Occasionally when I’m working, I see an error so often that I begin to question my own conclusions about it. Sentence structure, for instance. I know what my client is doing isn’t correct, but I can’t explain why–which makes me wonder whether she is correct and I’m the one who’s wrong.
That’s when I turn to my good friends at the professional organization, The Christian PEN, Proofreaders and Editors Network.
Last week I gave them a workout when the past perfect verb tense was making me nuts. It took quite a few responses, and quite a bit of back-and-forthing for me to finally put my finger on the problem, but I eventually did. Past perfect should be used judiciously.
Use of the past perfect doesn’t usually confuse me–it’s a fairly simple concept. Whenever you want to describe something that’s farther past than simple past tense (in which most fiction is written), you change to past perfect tense.
She looked for him, but he left — simple past tense. The sentence implies he left during the time she was looking for him.
She looked for him, but he had left — past perfect tense. This one implies that he was gone before she started looking for him.
Here’s the hard part: What happens when both actions occurred farther back in history than simple past tense?
In the sentence above, “She’d looked for him, but he had left” would be correct. That clues the reader to the idea that both actions–her looking for him, and him leaving–occurred before Story Present, when the story is written in past tense (how’s that for confusing?). And that’s the entire point of past perfect, to clue the reader in to the idea that actions occurred before the Story Present.
You can get different answers from different professionals about using past perfect in back story. When you’re presenting several paragraphs’ worth of flashback or back story–if you absolutely must do so–my favorite method is to open with past perfect for a sentence or two to clue the reader, then shift to past tense so you’re not having to write “had done this” and “had done that” in every single sentence (which personally drives me nuts), and finally shift back to past perfect to clue the reader you’re about to end the flashback or back story.
This is an accepted method for fiction writers, although Professional A will disagree with Professional B about it. Both are right. One professional is technically right, and the other is artistically right. Reading a whole mess of “hads” can be cumbersome. Give your reader credit for being able to figure out what’s going on with the clues you give her.
Remember, the entire point is to clue the reader to which time period you’re writing about. The story’s present time, which is written in past tense, or the story’s past, which is written in past perfect.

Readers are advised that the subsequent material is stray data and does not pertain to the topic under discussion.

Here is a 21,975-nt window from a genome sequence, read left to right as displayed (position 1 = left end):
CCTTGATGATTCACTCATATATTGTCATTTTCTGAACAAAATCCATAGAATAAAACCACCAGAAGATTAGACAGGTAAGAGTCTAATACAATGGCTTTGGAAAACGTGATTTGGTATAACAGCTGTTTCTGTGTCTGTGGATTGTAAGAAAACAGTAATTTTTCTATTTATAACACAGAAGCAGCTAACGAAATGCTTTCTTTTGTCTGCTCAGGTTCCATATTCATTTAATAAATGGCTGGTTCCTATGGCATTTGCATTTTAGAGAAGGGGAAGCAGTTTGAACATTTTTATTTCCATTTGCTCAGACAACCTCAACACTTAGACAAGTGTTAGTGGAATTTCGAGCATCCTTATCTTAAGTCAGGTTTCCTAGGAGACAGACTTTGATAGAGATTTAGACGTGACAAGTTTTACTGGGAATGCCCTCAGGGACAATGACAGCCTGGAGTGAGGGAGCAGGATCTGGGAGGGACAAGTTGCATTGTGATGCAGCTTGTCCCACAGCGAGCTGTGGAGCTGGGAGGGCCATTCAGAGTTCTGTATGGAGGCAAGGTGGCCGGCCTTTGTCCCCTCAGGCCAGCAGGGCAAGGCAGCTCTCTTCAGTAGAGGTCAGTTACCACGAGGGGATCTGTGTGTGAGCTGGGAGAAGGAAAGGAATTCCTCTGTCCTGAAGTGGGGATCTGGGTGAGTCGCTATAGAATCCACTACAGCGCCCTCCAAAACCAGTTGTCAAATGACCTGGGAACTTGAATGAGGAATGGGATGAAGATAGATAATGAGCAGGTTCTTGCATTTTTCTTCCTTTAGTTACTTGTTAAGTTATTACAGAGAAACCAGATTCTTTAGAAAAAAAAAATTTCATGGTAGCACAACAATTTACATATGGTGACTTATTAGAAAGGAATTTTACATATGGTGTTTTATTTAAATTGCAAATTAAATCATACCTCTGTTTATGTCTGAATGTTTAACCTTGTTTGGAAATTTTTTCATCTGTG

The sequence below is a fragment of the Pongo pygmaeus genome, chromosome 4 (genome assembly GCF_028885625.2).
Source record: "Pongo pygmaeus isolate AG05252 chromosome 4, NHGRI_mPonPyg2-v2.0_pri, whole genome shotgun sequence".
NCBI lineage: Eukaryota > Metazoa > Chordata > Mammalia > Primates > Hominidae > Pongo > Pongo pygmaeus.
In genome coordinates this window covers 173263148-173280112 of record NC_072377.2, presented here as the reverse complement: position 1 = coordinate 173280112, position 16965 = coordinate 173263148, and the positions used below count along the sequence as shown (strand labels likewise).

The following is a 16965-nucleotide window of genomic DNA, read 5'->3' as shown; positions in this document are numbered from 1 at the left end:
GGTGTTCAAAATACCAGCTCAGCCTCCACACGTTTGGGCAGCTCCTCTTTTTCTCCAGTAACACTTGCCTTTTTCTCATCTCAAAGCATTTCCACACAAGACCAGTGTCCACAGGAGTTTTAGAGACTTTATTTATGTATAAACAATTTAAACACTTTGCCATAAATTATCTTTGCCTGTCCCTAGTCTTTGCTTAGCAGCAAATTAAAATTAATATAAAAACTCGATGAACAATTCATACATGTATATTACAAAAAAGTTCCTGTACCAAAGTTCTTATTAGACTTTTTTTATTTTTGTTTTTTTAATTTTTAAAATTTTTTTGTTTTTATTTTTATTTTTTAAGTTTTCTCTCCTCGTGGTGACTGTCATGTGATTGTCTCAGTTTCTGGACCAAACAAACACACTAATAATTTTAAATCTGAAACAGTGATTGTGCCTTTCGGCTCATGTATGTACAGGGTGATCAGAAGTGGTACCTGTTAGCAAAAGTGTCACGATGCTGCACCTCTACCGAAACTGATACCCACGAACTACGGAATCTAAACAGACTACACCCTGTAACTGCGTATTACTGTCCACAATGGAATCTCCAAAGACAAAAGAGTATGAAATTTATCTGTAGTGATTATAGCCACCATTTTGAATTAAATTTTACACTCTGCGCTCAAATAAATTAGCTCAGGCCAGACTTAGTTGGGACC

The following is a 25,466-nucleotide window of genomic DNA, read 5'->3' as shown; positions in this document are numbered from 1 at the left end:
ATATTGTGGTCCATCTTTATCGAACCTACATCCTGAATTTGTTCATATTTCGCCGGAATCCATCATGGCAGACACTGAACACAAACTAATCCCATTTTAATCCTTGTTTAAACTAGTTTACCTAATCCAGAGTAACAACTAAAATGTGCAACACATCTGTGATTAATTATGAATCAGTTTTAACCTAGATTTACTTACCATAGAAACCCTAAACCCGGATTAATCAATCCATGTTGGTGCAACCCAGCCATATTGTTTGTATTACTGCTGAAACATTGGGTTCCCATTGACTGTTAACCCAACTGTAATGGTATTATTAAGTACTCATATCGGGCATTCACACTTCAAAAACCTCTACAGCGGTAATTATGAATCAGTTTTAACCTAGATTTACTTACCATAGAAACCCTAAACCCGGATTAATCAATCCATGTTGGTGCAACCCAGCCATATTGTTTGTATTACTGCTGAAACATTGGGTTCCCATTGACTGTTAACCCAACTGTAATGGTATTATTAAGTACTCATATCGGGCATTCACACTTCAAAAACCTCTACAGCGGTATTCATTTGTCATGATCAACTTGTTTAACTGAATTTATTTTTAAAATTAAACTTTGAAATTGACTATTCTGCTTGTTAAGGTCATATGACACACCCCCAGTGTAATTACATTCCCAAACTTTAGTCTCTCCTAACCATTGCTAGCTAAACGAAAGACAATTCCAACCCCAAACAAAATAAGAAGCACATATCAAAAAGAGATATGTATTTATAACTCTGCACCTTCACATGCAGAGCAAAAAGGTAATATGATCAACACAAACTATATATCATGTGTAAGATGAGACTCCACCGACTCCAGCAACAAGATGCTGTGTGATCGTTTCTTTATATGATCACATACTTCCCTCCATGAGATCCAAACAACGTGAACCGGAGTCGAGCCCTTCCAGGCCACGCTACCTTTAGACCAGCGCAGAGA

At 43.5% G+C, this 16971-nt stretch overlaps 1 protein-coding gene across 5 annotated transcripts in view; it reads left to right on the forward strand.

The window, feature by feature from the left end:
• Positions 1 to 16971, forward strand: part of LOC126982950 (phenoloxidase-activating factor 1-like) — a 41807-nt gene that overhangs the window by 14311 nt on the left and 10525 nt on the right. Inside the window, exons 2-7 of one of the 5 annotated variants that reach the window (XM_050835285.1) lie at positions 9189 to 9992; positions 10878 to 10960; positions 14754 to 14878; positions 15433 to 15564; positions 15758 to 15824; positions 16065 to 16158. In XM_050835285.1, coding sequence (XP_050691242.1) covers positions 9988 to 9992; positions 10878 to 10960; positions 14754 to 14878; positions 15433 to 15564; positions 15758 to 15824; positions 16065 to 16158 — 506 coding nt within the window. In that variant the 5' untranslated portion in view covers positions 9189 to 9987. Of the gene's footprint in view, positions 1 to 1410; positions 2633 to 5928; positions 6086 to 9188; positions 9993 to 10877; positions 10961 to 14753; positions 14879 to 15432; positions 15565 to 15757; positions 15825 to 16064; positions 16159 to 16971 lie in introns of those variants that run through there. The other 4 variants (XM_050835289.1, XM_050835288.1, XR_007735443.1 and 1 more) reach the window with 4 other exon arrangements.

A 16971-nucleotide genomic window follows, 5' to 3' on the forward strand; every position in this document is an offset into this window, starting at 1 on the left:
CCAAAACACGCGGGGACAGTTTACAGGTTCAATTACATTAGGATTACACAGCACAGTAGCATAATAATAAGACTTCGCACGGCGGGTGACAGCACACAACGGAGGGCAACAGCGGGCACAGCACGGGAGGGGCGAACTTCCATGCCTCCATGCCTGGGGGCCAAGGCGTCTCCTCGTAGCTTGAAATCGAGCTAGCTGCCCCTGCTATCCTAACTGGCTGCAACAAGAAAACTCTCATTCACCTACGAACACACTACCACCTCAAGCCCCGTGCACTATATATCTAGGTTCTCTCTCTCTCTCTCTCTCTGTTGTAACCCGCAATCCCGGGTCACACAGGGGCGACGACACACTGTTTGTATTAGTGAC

What if it’s not back story, but just a sentence in a paragraph? And what if both parts of that sentence happened before Story Present? Well, if the sentence is like the example above, then past perfect is appropriate for both parts of the sentence:
She’d looked for him, but he had left.
Now, try this:
He’d left before she had a chance to see him, and now she was sorry.
He’d left before she had had a chance to see him, and now she was sorry.
Which do you think is correct? If you say “both,” you’re right. But, let me remind you, the point of past perfect is to clue the reader in to when the action occurred. Sometimes other clues do the same job. For the sentence above, before and now are those clues. The first example works.
They hadn’t eaten since Mom had served them lunch.
They hadn’t eaten since Mom served them lunch.
“Since” is the clue here.
Seven years ago, when Mom had died, they’d made their final trip to their hometown.
Seven years ago, when Mom died, they’d made their final trip to their hometown.
I reckon you know what the clue is here.
I’ve argued before that not using past perfect can be confusing for a reader. The verb tense fell into disfavor precisely because overuse of the word “had” can be cumbersome. But, particularly when the reader can’t tell whether the event is concurrent with present events or is an action of the past, the past perfect tense is necessary.
Now I’m arguing about using past perfect judiciously. I’ll say it again: Past perfect is a clue for readers that an event occurred farther back in history than the story’s present. So, when you can supply other clues–before, after, since, ago, when, or specific time references–it’s not always necessary to use past perfect. You can’t get away from it all the time, so use it when you need it, but use it judiciously.
Verb tenses are part of a writers’ tool box. Take advantage of all your tools!